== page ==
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8606 W. McDowell Rd.
Phoenix, AZ 85037
Phone: (623) 936-1100
Mon – Sat:  7am-5pm
Sunday:  9am-4pm

Frequently Ask Questions

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Q. When is the best time to fertilize citrus trees?
Citrus FertilizerA. Three times a year feeding cycle: Feb./ Mar., May/June, Sept./Oct., or early spring, early summer, and early fall. For best results use a citrus fertilizer formulated for Arizona high in sulfur and iron with a ratio of 16-8-2.
Q. What should I feed my lawn with and when?
Turf RoyaleA. It is recommended to use a 3-1-2 ratio, 21-7-14 lawn fertilizer. Begin fertilizing after the spring transition when the Bermuda comes out of dormancy. Continue every 4-6 weeks throughout summer.
Q. When is the best time prune trees and shrubs?
A. Early spring and early fall prior to the growing season. Deciduous trees and shrubs, plants that go dormant and drop all their foliage, prefer pruning after the plant has defoliated.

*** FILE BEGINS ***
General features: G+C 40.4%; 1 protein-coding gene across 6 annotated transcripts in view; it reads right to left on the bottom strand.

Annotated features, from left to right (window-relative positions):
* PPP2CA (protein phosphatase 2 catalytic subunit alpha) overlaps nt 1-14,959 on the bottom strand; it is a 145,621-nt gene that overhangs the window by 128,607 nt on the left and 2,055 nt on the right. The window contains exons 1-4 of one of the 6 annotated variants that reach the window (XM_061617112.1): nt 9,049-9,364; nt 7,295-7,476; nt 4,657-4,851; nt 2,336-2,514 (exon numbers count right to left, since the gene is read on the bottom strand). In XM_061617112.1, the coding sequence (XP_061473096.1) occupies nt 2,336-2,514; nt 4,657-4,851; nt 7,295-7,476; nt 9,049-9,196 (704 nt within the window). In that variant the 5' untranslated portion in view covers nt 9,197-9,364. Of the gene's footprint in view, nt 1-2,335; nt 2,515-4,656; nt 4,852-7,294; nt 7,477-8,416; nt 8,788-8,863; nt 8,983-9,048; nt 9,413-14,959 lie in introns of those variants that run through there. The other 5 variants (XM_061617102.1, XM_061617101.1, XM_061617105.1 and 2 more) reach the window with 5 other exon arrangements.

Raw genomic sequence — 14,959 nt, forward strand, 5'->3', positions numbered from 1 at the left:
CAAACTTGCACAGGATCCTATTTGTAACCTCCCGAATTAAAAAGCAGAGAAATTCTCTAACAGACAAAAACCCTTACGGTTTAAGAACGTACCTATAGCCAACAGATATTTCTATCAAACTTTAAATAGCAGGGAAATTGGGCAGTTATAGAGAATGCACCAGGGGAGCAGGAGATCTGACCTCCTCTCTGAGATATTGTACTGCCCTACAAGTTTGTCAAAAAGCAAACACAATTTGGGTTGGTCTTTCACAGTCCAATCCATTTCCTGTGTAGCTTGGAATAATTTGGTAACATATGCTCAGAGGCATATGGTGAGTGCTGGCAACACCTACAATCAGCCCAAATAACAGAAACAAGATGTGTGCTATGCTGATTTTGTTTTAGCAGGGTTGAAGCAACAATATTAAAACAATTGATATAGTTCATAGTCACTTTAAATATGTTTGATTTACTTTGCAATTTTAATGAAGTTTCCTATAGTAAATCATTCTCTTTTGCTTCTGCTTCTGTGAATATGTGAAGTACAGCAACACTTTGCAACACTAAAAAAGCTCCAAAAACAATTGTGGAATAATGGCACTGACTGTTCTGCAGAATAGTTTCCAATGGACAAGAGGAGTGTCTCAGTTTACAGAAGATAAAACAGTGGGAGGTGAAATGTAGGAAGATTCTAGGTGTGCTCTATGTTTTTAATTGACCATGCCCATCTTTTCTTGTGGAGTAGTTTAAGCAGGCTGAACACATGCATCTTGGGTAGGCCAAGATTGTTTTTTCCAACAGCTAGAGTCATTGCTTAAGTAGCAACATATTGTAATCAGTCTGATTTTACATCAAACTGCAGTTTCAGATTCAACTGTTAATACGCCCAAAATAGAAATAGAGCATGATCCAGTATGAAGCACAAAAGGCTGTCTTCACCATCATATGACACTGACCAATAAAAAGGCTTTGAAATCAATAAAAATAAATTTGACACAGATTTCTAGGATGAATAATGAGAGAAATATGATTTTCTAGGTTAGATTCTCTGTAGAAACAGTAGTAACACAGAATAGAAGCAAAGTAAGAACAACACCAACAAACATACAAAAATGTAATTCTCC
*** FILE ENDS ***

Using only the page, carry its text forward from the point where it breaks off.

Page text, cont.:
Q. How often do I water my lawn and what time of day?
A. If you use a sprinkler system, the recommended watering in summer is for the lawn to receive 1 inch of water, 2 to 3 times per week with the water penetrating 8 to 10 inches. Using tuna cans you can determine if 1 inch of water was used and for how long. Check depth by using a screwdriver. Early morning is the best time to water.
Q. Why is my plant turning yellow?
Chelate IronA. Yellow leaves can indicate a number of things. In many cases it may be iron deficient. Iron chlorosis is when there is a lack of iron in the soil causing the leaves to turn yellow having green veins. Some plants need more iron in their diet than others, such as citrus or hibiscus just to name a few. Supplement regular fertilizing with chelated iron 4 to 6 times a year.
Q. Why are the leaves of my citrus tree deformed and fruit is scarred?
Thrip DamageA. Throughout the growing seasons there is an insect called a thrip. They feed on the new growth of young citrus leaves and stems. By the time the leaf has matured the damage is done and the thrip is gone. Only aesthetic, cosmetic damage is caused and generally does not effect fruit-production. There are different controls used for thrips. Speak with your neighborhood Nursery Professional for the best recommendations.